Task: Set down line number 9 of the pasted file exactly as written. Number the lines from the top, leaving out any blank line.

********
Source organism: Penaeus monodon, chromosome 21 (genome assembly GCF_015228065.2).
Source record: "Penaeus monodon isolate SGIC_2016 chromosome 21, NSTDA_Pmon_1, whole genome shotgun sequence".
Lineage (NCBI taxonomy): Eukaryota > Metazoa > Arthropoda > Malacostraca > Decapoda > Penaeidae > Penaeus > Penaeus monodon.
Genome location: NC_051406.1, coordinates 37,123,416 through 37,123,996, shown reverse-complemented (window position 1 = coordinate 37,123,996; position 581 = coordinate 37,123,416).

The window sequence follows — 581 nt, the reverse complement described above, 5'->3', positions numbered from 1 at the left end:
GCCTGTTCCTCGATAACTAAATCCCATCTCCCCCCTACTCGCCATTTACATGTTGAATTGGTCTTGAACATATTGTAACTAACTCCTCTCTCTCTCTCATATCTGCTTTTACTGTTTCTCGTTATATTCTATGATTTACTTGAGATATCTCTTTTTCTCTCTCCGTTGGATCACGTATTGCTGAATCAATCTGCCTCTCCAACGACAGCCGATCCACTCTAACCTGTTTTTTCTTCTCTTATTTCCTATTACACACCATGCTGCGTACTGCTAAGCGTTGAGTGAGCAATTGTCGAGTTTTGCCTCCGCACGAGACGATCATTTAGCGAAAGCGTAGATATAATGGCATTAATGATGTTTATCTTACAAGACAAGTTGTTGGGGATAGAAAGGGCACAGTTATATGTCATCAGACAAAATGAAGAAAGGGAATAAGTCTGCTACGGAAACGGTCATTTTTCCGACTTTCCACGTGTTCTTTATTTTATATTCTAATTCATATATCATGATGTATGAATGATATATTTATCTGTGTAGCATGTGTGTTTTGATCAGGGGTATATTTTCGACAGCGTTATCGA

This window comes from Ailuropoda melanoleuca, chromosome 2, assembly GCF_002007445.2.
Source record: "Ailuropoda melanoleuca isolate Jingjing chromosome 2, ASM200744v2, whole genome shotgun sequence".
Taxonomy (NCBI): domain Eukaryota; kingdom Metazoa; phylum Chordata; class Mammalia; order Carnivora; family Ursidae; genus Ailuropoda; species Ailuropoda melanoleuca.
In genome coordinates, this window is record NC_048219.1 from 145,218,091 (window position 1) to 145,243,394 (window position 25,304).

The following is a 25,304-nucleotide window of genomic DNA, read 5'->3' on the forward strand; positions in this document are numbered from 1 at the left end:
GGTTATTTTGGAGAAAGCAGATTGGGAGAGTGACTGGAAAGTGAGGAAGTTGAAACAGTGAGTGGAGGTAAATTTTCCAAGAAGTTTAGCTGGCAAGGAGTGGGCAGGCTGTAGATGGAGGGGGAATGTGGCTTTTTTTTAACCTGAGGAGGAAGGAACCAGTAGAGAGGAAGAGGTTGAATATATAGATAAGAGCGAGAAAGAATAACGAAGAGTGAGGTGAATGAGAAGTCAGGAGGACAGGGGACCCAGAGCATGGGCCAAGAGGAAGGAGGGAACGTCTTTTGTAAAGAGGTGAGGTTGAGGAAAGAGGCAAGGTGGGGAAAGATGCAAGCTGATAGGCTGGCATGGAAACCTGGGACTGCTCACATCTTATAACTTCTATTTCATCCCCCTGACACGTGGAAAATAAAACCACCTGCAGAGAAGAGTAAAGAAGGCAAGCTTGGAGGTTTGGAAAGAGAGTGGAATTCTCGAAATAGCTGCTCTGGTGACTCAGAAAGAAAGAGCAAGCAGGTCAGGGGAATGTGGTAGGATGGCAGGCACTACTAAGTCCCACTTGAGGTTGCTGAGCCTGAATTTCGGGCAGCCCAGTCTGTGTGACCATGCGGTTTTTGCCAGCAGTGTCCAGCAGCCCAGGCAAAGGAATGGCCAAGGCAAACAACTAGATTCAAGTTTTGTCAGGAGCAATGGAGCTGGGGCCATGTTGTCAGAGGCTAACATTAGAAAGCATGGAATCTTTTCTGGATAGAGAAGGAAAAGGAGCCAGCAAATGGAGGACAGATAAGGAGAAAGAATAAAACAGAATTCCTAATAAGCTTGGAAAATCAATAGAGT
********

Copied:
Taxonomy (NCBI): domain Eukaryota; kingdom Metazoa; phylum Chordata; class Mammalia; order Carnivora; family Ursidae; genus Ailuropoda; species Ailuropoda melanoleuca.